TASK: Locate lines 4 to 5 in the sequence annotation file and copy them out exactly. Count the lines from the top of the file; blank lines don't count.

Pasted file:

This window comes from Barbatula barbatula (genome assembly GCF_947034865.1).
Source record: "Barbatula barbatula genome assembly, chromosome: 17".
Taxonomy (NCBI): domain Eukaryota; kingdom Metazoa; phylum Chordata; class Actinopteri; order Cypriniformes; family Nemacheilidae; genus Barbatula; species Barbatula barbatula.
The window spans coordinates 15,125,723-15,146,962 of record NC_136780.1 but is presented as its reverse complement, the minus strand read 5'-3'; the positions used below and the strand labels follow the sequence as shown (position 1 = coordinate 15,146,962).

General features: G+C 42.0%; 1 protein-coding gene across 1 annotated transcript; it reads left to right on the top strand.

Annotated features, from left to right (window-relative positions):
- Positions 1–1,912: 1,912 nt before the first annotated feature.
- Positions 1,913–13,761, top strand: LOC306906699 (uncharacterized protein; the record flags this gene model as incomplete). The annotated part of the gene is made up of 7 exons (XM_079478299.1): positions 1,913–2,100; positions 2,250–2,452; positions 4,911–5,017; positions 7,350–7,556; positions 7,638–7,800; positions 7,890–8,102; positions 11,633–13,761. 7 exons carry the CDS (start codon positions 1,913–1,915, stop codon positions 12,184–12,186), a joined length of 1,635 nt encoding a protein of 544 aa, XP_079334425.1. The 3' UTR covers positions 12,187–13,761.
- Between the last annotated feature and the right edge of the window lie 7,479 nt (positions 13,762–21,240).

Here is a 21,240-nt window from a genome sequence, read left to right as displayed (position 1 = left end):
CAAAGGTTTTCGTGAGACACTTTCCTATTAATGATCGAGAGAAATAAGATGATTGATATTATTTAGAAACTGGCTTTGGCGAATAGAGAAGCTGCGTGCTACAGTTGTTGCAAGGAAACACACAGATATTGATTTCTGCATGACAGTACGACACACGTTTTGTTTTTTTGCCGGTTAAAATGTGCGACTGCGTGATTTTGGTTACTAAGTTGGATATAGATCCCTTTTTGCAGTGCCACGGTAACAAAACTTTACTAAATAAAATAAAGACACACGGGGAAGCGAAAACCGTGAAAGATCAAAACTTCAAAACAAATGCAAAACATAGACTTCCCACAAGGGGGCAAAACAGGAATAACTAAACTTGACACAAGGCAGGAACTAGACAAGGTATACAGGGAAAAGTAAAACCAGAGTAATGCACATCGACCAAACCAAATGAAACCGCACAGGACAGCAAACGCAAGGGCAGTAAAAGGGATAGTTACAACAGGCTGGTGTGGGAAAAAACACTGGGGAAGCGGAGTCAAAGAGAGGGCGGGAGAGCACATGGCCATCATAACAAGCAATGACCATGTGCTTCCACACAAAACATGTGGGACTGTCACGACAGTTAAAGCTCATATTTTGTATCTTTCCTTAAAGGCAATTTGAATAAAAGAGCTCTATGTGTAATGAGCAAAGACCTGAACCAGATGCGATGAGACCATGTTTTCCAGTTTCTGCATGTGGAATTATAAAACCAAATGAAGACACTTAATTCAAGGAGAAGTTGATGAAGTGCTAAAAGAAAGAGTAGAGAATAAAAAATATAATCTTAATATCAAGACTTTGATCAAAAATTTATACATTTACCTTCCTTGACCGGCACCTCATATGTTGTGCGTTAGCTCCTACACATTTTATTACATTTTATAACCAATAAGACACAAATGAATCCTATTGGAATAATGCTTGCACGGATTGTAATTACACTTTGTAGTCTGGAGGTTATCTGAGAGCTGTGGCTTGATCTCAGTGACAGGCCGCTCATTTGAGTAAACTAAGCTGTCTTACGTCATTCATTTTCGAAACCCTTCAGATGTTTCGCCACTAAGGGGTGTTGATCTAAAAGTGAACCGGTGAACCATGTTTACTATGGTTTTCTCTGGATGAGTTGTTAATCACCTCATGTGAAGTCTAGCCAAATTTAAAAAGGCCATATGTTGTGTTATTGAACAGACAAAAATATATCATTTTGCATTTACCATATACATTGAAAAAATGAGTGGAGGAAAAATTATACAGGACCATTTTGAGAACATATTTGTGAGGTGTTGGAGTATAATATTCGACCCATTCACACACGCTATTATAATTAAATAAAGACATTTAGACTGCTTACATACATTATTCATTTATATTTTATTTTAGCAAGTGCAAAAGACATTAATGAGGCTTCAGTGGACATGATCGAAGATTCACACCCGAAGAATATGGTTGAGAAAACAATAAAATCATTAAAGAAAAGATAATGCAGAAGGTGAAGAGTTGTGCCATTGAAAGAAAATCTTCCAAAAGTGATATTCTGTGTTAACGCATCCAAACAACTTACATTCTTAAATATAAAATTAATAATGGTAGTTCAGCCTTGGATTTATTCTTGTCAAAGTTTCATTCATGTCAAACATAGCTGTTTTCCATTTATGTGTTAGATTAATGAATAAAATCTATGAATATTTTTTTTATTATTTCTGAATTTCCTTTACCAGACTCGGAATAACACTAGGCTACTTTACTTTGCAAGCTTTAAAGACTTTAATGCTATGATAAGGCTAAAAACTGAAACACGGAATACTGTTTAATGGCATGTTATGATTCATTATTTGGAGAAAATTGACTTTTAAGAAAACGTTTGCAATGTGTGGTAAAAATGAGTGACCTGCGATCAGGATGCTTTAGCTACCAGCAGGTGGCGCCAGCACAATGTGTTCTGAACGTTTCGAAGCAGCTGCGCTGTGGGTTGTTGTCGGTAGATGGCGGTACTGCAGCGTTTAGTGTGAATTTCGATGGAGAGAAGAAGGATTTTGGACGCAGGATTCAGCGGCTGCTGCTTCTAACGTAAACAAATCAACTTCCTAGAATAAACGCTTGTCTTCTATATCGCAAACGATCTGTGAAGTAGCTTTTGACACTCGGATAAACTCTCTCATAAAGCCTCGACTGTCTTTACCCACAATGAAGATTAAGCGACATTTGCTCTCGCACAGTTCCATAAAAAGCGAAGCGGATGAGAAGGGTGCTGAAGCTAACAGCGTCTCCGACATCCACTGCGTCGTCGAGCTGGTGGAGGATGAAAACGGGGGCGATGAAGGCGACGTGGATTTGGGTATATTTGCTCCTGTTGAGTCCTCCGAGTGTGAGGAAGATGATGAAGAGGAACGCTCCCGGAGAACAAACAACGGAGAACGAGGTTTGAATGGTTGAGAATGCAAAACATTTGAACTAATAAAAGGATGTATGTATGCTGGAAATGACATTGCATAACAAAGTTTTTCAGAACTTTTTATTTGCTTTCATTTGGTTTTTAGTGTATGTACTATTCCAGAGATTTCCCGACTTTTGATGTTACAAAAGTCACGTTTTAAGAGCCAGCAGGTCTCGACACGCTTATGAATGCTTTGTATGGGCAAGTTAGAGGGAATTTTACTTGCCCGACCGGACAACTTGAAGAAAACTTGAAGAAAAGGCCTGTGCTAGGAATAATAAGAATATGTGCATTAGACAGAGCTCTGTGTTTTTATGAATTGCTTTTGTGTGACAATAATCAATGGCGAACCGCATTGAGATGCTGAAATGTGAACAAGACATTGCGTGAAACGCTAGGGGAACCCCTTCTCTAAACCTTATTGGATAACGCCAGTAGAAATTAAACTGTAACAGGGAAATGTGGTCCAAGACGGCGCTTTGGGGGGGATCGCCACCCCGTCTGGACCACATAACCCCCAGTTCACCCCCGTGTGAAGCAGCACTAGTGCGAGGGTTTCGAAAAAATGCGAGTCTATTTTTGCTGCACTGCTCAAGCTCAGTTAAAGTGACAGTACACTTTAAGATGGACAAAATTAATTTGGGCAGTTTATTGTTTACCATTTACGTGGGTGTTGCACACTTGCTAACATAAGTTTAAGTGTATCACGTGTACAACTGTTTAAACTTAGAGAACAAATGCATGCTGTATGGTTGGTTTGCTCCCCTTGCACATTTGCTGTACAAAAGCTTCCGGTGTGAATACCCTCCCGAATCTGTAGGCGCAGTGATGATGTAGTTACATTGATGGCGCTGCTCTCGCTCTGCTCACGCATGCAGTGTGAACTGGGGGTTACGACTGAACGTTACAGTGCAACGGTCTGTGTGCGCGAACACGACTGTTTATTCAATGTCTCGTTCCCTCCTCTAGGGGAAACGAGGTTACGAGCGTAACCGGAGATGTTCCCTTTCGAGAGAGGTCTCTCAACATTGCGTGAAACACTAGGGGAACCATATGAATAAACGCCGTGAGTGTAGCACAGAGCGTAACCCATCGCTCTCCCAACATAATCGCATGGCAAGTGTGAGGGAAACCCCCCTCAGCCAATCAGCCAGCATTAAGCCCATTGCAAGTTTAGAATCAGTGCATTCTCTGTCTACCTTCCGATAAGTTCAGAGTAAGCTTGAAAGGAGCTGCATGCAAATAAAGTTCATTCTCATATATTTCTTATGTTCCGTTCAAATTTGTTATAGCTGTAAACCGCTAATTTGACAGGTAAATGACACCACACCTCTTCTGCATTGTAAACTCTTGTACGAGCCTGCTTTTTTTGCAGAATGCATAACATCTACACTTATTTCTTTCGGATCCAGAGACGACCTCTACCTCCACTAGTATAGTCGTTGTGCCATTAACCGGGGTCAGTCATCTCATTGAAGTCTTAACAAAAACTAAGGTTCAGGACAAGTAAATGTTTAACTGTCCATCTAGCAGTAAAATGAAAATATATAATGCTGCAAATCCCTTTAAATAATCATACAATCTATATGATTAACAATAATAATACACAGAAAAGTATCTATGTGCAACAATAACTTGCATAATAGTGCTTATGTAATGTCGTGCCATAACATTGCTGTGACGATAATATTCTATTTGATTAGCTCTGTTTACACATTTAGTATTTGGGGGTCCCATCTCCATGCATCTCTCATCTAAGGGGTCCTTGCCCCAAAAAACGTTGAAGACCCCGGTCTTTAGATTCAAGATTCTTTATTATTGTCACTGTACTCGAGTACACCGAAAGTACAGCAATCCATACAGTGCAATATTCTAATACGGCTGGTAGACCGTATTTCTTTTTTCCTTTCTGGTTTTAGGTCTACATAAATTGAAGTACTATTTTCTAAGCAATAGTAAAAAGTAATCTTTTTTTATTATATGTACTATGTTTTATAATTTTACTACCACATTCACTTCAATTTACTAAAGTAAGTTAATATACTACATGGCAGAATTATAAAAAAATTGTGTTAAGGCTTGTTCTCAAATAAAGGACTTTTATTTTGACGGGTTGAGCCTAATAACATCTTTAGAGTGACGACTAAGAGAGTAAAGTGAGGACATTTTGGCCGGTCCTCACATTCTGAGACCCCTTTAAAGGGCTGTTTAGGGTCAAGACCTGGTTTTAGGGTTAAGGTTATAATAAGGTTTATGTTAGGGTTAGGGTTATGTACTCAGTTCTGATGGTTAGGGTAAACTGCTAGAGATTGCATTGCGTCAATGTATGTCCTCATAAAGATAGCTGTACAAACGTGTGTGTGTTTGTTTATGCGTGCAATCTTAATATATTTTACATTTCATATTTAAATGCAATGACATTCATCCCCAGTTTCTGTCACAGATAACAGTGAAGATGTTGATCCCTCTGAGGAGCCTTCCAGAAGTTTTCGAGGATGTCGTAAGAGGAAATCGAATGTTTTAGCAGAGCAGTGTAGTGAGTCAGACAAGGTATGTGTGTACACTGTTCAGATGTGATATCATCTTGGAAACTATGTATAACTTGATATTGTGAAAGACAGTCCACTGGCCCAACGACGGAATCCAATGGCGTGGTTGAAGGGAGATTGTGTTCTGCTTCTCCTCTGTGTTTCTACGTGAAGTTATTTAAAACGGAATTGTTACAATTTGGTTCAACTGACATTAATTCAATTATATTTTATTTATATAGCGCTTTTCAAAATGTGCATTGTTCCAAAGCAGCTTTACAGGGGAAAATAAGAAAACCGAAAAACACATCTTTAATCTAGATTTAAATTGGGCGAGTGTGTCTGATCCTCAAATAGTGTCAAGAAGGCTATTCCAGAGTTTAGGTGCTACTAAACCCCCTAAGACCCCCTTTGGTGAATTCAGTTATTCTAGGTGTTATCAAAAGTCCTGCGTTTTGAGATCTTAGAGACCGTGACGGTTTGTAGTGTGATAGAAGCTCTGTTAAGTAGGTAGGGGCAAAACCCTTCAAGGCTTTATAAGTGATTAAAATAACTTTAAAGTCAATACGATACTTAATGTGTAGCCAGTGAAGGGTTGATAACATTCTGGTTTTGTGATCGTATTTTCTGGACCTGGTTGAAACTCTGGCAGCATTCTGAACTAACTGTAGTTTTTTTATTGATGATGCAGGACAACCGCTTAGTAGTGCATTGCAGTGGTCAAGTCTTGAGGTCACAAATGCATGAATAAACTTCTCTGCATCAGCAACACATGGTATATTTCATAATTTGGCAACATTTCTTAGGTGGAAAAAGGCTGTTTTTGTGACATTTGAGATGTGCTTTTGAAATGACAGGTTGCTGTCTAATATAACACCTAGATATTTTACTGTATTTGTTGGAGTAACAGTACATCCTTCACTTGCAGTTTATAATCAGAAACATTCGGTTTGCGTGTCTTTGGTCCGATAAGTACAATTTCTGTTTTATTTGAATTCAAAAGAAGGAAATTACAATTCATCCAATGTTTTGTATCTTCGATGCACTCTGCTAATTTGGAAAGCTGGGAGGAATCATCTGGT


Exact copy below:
The window spans coordinates 15,125,723-15,146,962 of record NC_136780.1 but is presented as its reverse complement, the minus strand read 5'-3'; the positions used below and the strand labels follow the sequence as shown (position 1 = coordinate 15,146,962).

General features: G+C 42.0%; 1 protein-coding gene across 1 annotated transcript; it reads left to right on the top strand.